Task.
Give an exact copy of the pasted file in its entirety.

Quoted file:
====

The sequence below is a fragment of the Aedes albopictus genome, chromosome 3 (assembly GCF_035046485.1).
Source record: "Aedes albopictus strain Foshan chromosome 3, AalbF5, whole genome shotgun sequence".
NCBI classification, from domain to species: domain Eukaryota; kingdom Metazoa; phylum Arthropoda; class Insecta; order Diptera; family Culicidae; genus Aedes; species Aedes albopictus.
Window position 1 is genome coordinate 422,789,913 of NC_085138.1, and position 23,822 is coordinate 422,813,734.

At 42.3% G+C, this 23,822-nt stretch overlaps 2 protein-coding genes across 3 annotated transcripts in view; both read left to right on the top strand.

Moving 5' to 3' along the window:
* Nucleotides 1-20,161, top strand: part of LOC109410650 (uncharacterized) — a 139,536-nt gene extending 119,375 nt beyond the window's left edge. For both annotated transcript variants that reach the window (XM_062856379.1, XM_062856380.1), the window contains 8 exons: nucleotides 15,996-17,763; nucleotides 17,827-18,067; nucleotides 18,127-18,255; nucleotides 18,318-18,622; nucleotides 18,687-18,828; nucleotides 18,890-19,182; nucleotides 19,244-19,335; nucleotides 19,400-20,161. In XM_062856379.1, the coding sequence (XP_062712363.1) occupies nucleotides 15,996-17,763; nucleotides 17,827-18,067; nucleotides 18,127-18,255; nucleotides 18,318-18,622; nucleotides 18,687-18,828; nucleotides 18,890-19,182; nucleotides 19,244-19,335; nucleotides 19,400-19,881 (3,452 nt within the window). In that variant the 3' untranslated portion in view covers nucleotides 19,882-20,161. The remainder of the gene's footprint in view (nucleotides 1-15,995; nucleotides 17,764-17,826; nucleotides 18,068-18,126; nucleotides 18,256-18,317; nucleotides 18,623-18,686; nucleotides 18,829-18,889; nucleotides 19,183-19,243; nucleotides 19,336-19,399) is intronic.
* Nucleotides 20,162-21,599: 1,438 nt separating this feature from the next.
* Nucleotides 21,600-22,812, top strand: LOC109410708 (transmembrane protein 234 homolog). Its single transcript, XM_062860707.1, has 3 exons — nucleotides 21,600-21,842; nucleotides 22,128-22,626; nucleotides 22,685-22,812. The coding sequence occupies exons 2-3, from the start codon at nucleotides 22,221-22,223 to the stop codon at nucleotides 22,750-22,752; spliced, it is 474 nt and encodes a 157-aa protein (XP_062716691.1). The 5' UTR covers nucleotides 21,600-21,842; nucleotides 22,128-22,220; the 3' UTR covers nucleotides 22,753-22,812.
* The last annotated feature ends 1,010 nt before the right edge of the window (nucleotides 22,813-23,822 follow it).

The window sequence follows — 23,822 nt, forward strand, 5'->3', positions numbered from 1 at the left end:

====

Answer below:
The sequence below is a fragment of the Aedes albopictus genome, chromosome 3 (assembly GCF_035046485.1).
Source record: "Aedes albopictus strain Foshan chromosome 3, AalbF5, whole genome shotgun sequence".
NCBI classification, from domain to species: domain Eukaryota; kingdom Metazoa; phylum Arthropoda; class Insecta; order Diptera; family Culicidae; genus Aedes; species Aedes albopictus.
Window position 1 is genome coordinate 422,789,913 of NC_085138.1, and position 23,822 is coordinate 422,813,734.

At 42.3% G+C, this 23,822-nt stretch overlaps 2 protein-coding genes across 3 annotated transcripts in view; both read left to right on the top strand.

Moving 5' to 3' along the window:
* Nucleotides 1-20,161, top strand: part of LOC109410650 (uncharacterized) — a 139,536-nt gene extending 119,375 nt beyond the window's left edge. For both annotated transcript variants that reach the window (XM_062856379.1, XM_062856380.1), the window contains 8 exons: nucleotides 15,996-17,763; nucleotides 17,827-18,067; nucleotides 18,127-18,255; nucleotides 18,318-18,622; nucleotides 18,687-18,828; nucleotides 18,890-19,182; nucleotides 19,244-19,335; nucleotides 19,400-20,161. In XM_062856379.1, the coding sequence (XP_062712363.1) occupies nucleotides 15,996-17,763; nucleotides 17,827-18,067; nucleotides 18,127-18,255; nucleotides 18,318-18,622; nucleotides 18,687-18,828; nucleotides 18,890-19,182; nucleotides 19,244-19,335; nucleotides 19,400-19,881 (3,452 nt within the window). In that variant the 3' untranslated portion in view covers nucleotides 19,882-20,161. The remainder of the gene's footprint in view (nucleotides 1-15,995; nucleotides 17,764-17,826; nucleotides 18,068-18,126; nucleotides 18,256-18,317; nucleotides 18,623-18,686; nucleotides 18,829-18,889; nucleotides 19,183-19,243; nucleotides 19,336-19,399) is intronic.
* Nucleotides 20,162-21,599: 1,438 nt separating this feature from the next.
* Nucleotides 21,600-22,812, top strand: LOC109410708 (transmembrane protein 234 homolog). Its single transcript, XM_062860707.1, has 3 exons — nucleotides 21,600-21,842; nucleotides 22,128-22,626; nucleotides 22,685-22,812. The coding sequence occupies exons 2-3, from the start codon at nucleotides 22,221-22,223 to the stop codon at nucleotides 22,750-22,752; spliced, it is 474 nt and encodes a 157-aa protein (XP_062716691.1). The 5' UTR covers nucleotides 21,600-21,842; nucleotides 22,128-22,220; the 3' UTR covers nucleotides 22,753-22,812.
* The last annotated feature ends 1,010 nt before the right edge of the window (nucleotides 22,813-23,822 follow it).

The window sequence follows — 23,822 nt, forward strand, 5'->3', positions numbered from 1 at the left end: